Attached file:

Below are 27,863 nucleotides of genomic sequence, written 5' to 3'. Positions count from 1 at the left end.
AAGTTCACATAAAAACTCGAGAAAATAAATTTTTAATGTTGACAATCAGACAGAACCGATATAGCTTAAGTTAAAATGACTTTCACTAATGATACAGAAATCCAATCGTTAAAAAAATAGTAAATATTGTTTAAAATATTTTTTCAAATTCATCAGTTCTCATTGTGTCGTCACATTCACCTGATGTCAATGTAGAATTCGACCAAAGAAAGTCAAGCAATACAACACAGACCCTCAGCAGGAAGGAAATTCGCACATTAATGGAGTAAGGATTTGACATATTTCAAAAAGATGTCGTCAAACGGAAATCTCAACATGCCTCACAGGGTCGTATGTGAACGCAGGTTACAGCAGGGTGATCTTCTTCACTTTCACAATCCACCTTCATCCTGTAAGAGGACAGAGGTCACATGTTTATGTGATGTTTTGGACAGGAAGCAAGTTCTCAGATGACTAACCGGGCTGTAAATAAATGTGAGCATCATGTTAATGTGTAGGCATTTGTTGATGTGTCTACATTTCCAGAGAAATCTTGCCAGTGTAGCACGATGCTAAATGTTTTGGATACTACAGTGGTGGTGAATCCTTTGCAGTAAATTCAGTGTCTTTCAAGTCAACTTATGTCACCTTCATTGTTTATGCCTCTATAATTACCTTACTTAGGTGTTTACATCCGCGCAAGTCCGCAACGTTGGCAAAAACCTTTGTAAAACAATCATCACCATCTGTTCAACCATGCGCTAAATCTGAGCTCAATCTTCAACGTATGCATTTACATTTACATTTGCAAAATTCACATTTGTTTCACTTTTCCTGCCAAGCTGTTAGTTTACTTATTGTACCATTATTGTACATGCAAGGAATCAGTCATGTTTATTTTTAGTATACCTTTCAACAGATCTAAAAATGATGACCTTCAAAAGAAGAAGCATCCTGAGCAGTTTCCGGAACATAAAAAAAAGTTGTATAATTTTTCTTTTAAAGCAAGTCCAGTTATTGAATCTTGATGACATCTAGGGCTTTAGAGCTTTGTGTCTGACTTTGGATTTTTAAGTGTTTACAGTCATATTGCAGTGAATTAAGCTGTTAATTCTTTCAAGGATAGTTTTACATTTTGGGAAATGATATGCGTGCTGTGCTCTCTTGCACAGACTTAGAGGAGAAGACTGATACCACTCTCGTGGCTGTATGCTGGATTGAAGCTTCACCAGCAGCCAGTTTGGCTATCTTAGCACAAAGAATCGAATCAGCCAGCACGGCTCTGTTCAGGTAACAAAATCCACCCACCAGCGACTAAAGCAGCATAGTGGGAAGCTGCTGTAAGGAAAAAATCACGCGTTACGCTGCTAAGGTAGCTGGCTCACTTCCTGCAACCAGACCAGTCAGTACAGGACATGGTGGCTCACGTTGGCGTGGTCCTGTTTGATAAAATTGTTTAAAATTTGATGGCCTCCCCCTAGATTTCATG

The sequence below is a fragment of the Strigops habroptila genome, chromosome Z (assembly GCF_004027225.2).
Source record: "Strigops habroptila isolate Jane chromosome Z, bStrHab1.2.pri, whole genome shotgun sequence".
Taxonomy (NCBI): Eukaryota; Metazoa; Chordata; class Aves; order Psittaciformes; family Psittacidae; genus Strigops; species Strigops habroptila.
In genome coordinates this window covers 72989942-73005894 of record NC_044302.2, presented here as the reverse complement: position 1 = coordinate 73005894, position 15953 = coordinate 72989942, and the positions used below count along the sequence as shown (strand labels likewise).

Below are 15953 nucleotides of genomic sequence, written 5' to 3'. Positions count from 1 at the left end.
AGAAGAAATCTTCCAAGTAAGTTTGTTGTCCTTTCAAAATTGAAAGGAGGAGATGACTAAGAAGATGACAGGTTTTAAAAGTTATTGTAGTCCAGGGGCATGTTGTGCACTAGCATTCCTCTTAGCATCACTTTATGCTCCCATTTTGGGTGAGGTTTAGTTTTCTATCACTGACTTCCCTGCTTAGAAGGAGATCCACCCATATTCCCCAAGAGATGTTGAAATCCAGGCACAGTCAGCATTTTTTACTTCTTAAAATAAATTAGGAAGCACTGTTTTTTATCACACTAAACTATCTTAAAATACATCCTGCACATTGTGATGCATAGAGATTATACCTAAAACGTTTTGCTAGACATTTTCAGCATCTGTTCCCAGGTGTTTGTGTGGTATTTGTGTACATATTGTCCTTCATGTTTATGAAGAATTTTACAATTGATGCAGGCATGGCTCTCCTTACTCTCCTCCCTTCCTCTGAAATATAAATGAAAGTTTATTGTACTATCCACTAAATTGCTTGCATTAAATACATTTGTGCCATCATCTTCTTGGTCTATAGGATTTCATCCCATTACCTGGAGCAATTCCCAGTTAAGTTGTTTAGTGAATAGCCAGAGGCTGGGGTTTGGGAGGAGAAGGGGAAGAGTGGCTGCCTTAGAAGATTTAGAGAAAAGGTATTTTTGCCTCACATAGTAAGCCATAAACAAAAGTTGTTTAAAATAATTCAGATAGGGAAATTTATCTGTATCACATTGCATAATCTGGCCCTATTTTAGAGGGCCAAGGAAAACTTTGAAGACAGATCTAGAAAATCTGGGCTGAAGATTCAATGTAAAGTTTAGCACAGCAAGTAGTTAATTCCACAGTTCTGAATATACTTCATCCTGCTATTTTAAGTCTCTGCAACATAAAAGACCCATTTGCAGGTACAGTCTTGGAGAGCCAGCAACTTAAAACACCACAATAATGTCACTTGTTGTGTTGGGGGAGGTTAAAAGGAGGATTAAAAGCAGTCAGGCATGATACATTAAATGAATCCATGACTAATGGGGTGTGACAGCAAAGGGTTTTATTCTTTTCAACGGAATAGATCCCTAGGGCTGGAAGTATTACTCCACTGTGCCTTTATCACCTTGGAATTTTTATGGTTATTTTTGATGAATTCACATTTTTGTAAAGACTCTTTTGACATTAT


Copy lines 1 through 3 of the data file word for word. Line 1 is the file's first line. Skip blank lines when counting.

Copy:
Below are 27,863 nucleotides of genomic sequence, written 5' to 3'. Positions count from 1 at the left end.
AAGTTCACATAAAAACTCGAGAAAATAAATTTTTAATGTTGACAATCAGACAGAACCGATATAGCTTAAGTTAAAATGACTTTCACTAATGATACAGAAATCCAATCGTTAAAAAAATAGTAAATATTGTTTAAAATATTTTTTCAAATTCATCAGTTCTCATTGTGTCGTCACATTCACCTGATGTCAATGTAGAATTCGACCAAAGAAAGTCAAGCAATACAACACAGACCCTCAGCAGGAAGGAAATTCGCACATTAATGGAGTAAGGATTTGACATATTTCAAAAAGATGTCGTCAAACGGAAATCTCAACATGCCTCACAGGGTCGTATGTGAACGCAGGTTACAGCAGGGTGATCTTCTTCACTTTCACAATCCACCTTCATCCTGTAAGAGGACAGAGGTCACATGTTTATGTGATGTTTTGGACAGGAAGCAAGTTCTCAGATGACTAACCGGGCTGTAAATAAATGTGAGCATCATGTTAATGTGTAGGCATTTGTTGATGTGTCTACATTTCCAGAGAAATCTTGCCAGTGTAGCACGATGCTAAATGTTTTGGATACTACAGTGGTGGTGAATCCTTTGCAGTAAATTCAGTGTCTTTCAAGTCAACTTATGTCACCTTCATTGTTTATGCCTCTATAATTACCTTACTTAGGTGTTTACATCCGCGCAAGTCCGCAACGTTGGCAAAAACCTTTGTAAAACAATCATCACCATCTGTTCAACCATGCGCTAAATCTGAGCTCAATCTTCAACGTATGCATTTACATTTACATTTGCAAAATTCACATTTGTTTCACTTTTCCTGCCAAGCTGTTAGTTTACTTATTGTACCATTATTGTACATGCAAGGAATCAGTCATGTTTATTTTTAGTATACCTTTCAACAGATCTAAAAATGATGACCTTCAAAAGAAGAAGCATCCTGAGCAGTTTCCGGAACATAAAAAAAAGTTGTATAATTTTTCTTTTAAAGCAAGTCCAGTTATTGAATCTTGATGACATCTAGGGCTTTAGAGCTTTGTGTCTGACTTTGGATTTTTAAGTGTTTACAGTCATATTGCAGTGAATTAAGCTGTTAATTCTTTCAAGGATAGTTTTACATTTTGGGAAATGATATGCGTGCTGTGCTCTCTTGCACAGACTTAGAGGAGAAGACTGATACCACTCTCGTGGCTGTATGCTGGATTGAAGCTTCACCAGCAGCCAGTTTGGCTATCTTAGCACAAAGAATCGAATCAGCCAGCACGGCTCTGTTCAGGTAACAAAATCCACCCACCAGCGACTAAAGCAGCATAGTGGGAAGCTGCTGTAAGGAAAAAATCACGCGTTACGCTGCTAAGGTAGCTGGCTCACTTCCTGCAACCAGACCAGTCAGTACAGGACATGGTGGCTCACGTTGGCGTGGTCCTGTTTGATAAAATTGTTTAAAATTTGATGGCCTCCCCCTAGATTTCATG

The sequence below is a fragment of the Strigops habroptila genome, chromosome Z (assembly GCF_004027225.2).